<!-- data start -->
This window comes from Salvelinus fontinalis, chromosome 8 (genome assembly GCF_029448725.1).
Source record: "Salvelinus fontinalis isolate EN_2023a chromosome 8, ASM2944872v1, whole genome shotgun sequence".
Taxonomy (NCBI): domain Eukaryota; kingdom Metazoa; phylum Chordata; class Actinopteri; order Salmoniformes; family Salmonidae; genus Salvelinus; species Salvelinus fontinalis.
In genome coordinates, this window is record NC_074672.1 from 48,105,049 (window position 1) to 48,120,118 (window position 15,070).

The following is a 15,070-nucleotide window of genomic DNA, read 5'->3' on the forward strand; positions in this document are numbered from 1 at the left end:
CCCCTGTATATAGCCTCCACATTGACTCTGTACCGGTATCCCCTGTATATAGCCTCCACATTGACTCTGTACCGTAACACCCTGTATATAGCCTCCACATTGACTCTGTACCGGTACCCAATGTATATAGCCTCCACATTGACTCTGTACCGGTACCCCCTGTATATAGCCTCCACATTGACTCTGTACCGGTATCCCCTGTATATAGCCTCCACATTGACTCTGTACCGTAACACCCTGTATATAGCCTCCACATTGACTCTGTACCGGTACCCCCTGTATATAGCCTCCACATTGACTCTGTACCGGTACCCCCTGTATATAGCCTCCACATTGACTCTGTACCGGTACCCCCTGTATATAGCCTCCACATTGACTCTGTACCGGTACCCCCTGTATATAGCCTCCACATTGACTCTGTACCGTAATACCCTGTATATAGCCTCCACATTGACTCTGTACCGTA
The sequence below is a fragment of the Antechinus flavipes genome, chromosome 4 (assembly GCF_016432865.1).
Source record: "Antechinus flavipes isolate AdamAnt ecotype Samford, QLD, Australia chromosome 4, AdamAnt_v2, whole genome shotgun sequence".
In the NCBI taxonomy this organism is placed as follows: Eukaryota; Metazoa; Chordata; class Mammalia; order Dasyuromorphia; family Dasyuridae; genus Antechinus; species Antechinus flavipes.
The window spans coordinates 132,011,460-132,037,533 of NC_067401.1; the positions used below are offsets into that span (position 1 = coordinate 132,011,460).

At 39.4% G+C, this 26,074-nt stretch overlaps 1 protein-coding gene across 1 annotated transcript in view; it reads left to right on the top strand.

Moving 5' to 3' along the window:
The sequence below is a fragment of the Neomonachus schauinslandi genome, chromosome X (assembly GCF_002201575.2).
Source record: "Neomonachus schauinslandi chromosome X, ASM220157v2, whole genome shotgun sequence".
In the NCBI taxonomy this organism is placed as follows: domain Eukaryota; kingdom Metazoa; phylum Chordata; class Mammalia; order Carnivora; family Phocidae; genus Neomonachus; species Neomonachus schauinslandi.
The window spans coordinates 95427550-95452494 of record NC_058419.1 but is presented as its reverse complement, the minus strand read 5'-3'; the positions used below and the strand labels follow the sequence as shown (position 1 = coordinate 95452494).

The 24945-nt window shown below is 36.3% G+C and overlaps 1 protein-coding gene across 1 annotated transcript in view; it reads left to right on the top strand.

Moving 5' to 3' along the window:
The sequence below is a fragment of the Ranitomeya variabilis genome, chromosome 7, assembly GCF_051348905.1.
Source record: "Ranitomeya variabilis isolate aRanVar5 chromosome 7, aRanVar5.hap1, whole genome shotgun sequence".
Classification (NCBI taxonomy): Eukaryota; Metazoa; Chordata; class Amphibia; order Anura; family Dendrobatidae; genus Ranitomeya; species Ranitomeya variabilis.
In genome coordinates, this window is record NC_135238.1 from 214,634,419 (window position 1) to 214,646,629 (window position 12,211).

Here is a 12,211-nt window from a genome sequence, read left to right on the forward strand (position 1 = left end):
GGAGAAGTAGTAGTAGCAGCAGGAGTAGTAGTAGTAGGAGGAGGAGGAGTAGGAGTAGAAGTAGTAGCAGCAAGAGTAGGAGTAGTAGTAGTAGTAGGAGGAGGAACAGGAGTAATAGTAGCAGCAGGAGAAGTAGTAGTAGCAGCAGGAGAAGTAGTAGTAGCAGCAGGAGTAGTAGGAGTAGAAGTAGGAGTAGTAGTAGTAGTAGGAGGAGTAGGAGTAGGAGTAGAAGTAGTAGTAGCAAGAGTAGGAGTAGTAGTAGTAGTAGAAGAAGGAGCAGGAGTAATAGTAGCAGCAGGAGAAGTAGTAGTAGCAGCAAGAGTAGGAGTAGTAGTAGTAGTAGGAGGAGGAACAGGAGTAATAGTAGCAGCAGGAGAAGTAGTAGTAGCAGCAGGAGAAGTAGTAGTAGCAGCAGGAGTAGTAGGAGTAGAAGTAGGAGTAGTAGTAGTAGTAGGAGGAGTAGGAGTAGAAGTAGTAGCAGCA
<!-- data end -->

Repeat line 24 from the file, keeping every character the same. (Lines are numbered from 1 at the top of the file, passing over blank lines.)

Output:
GGAGAAGTAGTAGTAGCAGCAGGAGTAGTAGTAGTAGGAGGAGGAGGAGTAGGAGTAGAAGTAGTAGCAGCAAGAGTAGGAGTAGTAGTAGTAGTAGGAGGAGGAACAGGAGTAATAGTAGCAGCAGGAGAAGTAGTAGTAGCAGCAGGAGAAGTAGTAGTAGCAGCAGGAGTAGTAGGAGTAGAAGTAGGAGTAGTAGTAGTAGTAGGAGGAGTAGGAGTAGGAGTAGAAGTAGTAGTAGCAAGAGTAGGAGTAGTAGTAGTAGTAGAAGAAGGAGCAGGAGTAATAGTAGCAGCAGGAGAAGTAGTAGTAGCAGCAAGAGTAGGAGTAGTAGTAGTAGTAGGAGGAGGAACAGGAGTAATAGTAGCAGCAGGAGAAGTAGTAGTAGCAGCAGGAGAAGTAGTAGTAGCAGCAGGAGTAGTAGGAGTAGAAGTAGGAGTAGTAGTAGTAGTAGGAGGAGTAGGAGTAGAAGTAGTAGCAGCA